2. Li XX, Zhou XN. Co-infection of tuberculosis and parasitic diseases in humans: a systematic review. Parasit Vectors. 2013;6:79.PubMed CentralPubMedView ArticleGoogle Scholar
  3. Pearce EJ, MacDonald AS. The immunobiology of schistosomiasis. Nat Rev Immunol. 2002;2:499–511.PubMedView ArticleGoogle Scholar
  4. Wilson MS, Mentink-Kane MM, Pesce JT, Ramalingam TR, Thompson R, Wynn TA. Immunopathology of schistosomiasis. Immunol Cell Biol. 2007;85:148–54.PubMed CentralPubMedView ArticleGoogle Scholar
  5. Hams E, Aviello G, Fallon PG. The schistosoma granuloma: friend or foe? Front Immunol. 2013;4:89.PubMed CentralPubMedView ArticleGoogle Scholar
  6. Zhu D, He X, Duan Y, Chen J, Wang J, Sun X, et al. Expression of microRNA-454 in TGF-beta1-stimulated hepatic stellate cells and in mouse livers infected with Schistosoma japonicum. Parasit Vectors. 2014;7:148.PubMed CentralPubMedView ArticleGoogle Scholar
  7. Tallima H, Salah M, Guirguis FR, El Ridi R. Transforming growth factor-beta and Th17 responses in resistance to primary murine schistosomiasis mansoni. Cytokine. 2009;48:239–45.PubMedView ArticleGoogle Scholar
  8. Wynn TA, Thompson RW, Cheever AW, Mentink-Kane MM. Immunopathogenesis of schistosomiasis. Immunol Rev. 2004;201:156–67.PubMedView ArticleGoogle Scholar
  9. Wen X, He L, Chi Y, Zhou S, Hoellwarth J, Zhang C, et al. Dynamics of Th17 cells and their role in Schistosoma japonicum infection in C57BL/6 mice. PLoS Negl Trop Dis. 2011;5:e1399.PubMed CentralPubMedView ArticleGoogle Scholar
  10. Li J, Zhuang W, Cong L, Shi W, Cai X, Huang F, et al. Cyclophilin A from Schistosoma japonicum promotes a Th2 response in mice. Parasit Vectors. 2013;6:330.PubMed CentralPubMedView ArticleGoogle Scholar
  11. Hirata M, Kage M, Hara T, Yoneda Y, Zhang M, Fukuma T. Schistosoma japonicum egg granuloma formation in the interleukin-4 or interferon-gamma deficient host. Parasite Immunol. 2001;23:271–80.PubMedView ArticleGoogle Scholar
  12. Singh KP, Gerard HC, Hudson AP, Reddy TR, Boros DL. Retroviral Foxp3 gene transfer ameliorates liver granuloma pathology in Schistosoma mansoni infected mice. Immunology. 2005;114:410–7.PubMed CentralPubMedView ArticleGoogle Scholar
  13. Baumgart M, Tompkins F, Leng J, Hesse M. Naturally occurring CD4 + Foxp3+ regulatory T cells are an essential, IL-10-independent part of the immunoregulatory network in Schistosoma mansoni egg-induced inflammation. J Immunol. 2006;176:5374–87.PubMedView ArticleGoogle Scholar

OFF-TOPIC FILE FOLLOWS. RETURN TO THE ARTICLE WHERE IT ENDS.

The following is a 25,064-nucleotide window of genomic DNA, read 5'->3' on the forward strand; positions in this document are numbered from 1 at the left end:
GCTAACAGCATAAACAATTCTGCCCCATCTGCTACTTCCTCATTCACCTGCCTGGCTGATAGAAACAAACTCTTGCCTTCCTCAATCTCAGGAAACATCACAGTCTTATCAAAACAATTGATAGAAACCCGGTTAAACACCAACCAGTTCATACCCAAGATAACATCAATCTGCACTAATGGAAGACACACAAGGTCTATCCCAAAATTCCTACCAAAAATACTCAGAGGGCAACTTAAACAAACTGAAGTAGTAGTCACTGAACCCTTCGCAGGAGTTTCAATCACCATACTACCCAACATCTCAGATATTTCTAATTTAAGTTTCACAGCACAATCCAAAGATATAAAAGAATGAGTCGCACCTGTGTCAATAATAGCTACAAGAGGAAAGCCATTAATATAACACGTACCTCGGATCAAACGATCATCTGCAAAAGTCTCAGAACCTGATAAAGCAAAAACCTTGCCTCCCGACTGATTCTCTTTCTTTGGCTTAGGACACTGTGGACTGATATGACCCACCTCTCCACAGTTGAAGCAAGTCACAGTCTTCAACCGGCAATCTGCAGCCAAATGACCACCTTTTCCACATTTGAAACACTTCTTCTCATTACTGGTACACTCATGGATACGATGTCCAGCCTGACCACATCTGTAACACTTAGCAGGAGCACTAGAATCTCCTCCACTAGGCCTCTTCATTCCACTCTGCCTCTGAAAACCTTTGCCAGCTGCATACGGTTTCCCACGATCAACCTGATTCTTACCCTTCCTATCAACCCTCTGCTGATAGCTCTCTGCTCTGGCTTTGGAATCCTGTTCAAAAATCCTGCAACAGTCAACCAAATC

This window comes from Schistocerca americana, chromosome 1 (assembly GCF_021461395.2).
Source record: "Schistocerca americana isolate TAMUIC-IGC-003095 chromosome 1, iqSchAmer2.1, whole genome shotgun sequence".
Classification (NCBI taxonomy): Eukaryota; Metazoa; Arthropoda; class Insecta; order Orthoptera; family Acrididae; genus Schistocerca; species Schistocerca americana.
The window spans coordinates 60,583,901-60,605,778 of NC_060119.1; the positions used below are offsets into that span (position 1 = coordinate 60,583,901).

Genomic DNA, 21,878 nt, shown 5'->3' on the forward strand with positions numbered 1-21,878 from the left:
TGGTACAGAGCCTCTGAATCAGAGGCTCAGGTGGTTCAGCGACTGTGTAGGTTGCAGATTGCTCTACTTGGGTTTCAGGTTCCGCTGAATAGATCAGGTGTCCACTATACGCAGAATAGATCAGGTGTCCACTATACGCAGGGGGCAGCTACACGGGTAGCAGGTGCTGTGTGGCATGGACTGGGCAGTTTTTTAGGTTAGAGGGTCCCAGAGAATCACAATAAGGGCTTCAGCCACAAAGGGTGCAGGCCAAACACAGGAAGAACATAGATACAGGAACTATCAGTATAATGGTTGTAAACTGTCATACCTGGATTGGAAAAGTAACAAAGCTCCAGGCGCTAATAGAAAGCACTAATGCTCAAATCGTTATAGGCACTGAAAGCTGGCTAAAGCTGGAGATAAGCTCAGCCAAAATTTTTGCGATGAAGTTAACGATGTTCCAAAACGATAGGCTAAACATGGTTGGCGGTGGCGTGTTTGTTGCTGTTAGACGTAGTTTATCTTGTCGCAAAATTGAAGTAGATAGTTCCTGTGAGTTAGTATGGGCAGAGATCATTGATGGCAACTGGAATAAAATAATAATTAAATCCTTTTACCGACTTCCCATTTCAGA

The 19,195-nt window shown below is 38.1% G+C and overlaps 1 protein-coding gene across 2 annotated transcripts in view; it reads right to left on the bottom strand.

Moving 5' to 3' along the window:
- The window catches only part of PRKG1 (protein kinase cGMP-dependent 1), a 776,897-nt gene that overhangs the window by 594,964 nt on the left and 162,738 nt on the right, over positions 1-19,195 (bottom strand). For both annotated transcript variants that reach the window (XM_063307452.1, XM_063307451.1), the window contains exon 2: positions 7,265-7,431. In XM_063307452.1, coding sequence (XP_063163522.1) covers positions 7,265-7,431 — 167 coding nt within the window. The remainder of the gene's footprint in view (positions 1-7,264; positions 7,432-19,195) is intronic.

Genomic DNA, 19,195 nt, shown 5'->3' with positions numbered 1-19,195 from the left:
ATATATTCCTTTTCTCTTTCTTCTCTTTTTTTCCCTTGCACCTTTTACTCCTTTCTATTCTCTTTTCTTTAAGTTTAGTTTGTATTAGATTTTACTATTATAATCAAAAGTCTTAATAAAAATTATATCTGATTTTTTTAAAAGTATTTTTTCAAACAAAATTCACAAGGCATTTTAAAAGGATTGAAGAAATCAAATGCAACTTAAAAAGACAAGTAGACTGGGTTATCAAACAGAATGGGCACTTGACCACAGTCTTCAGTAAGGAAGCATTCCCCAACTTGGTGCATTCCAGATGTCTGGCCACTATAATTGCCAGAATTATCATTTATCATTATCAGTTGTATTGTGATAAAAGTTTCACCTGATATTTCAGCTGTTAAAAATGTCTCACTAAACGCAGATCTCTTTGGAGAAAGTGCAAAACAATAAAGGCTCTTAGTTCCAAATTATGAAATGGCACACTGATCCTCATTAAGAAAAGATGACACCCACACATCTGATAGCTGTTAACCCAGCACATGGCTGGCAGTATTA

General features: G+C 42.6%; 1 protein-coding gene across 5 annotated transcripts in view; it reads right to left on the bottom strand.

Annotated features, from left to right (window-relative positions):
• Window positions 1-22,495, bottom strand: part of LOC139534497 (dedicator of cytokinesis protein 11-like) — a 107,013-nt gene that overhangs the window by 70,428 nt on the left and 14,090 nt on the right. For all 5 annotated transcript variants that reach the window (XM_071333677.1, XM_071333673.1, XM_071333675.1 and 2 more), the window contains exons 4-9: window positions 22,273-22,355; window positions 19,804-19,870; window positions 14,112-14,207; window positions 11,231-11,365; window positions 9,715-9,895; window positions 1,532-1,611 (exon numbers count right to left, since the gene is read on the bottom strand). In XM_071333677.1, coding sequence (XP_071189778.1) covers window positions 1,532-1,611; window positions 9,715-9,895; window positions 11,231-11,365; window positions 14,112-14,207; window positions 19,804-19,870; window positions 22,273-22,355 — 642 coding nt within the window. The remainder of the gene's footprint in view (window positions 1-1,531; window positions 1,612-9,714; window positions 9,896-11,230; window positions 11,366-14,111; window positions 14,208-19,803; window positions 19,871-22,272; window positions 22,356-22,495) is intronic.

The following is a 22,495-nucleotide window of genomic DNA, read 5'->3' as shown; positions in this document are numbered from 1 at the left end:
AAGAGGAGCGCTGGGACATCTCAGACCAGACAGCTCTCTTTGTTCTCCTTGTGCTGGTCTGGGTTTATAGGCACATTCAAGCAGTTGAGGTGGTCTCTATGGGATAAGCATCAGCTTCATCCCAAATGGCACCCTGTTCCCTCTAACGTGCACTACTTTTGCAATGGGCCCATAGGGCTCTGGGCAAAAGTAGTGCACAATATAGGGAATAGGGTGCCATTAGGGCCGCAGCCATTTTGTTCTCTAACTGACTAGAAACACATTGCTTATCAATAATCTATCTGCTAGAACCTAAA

14. Kaplan MH, Whitfield JR, Boros DL, Grusby MJ. Th2 cells are required for the Schistosoma mansoni egg-induced granulomatous response. J Immunol. 1998;160:1850–6.PubMedGoogle Scholar
  15. Rutitzky LI, Stadecker MJ. Exacerbated egg-induced immunopathology in murine Schistosoma mansoni infection is primarily mediated by IL-17 and restrained by IFN-gamma. Eur J Immunol. 2011;41:2677–87.PubMed CentralPubMedView ArticleGoogle Scholar
  16. Turner JD, Jenkins GR, Hogg KG, Aynsley SA, Paveley RA, Cook PC, et al. CD4 + CD25+ regulatory cells contribute to the regulation of colonic Th2 granulomatous pathology caused by schistosome infection. PLoS Negl Trop Dis. 2011;5:e1269.PubMed CentralPubMedView ArticleGoogle Scholar
  17. Xu YH, Macedonia J, Sher A, Pearce E, Cheever AW. Dynamic analysis of splenic Th1 and Th2 lymphocyte functions in mice infected with Schistosoma japonicum. Infect Immun. 1991;59:2934–40.PubMed CentralPubMedGoogle Scholar
  18. Zhang Y, Chen L, Gao W, Hou X, Gu Y, Gui L, et al. IL-17 neutralization significantly ameliorates hepatic granulomatous inflammation and liver damage in Schistosoma japonicum infected mice. Eur J Immunol. 2012;42:1523–35.PubMedView ArticleGoogle Scholar
  19. Hasegawa H, Ma T, Skach W, Matthay MA, Verkman AS. Molecular cloning of a mercurial-insensitive water channel expressed in selected water-transporting tissues. J Biol Chem. 1994;269:5497–500.PubMedGoogle Scholar
  20. Manley GT, Fujimura M, Ma T, Noshita N, Filiz F, Bollen AW, et al. Aquaporin-4 deletion in mice reduces brain edema after acute water intoxication and ischemic stroke. Nat Med. 2000;6:159–63.PubMedView ArticleGoogle Scholar
  21. Papadopoulos MC, Verkman AS. Aquaporin water channels in the nervous system. Nat Rev Neurosci. 2013;14:265–77.PubMed CentralPubMedView ArticleGoogle Scholar
  22. Venero JL, Vizuete ML, Ilundain AA, Machado A, Echevarria M, Cano J. Detailed localization of aquaporin-4 messenger RNA in the CNS: preferential expression in periventricular organs. Neuroscience. 1999;94:239–50.PubMedView ArticleGoogle Scholar
  23. Varrin-Doyer M, Spencer CM, Schulze-Topphoff U, Nelson PA, Stroud RM, Cree BA, et al. Aquaporin 4-specific T cells in neuromyelitis optica exhibit a Th17 bias and recognize Clostridium ABC transporter. Ann Neurol. 2012;72:53–64.PubMed CentralPubMedView ArticleGoogle Scholar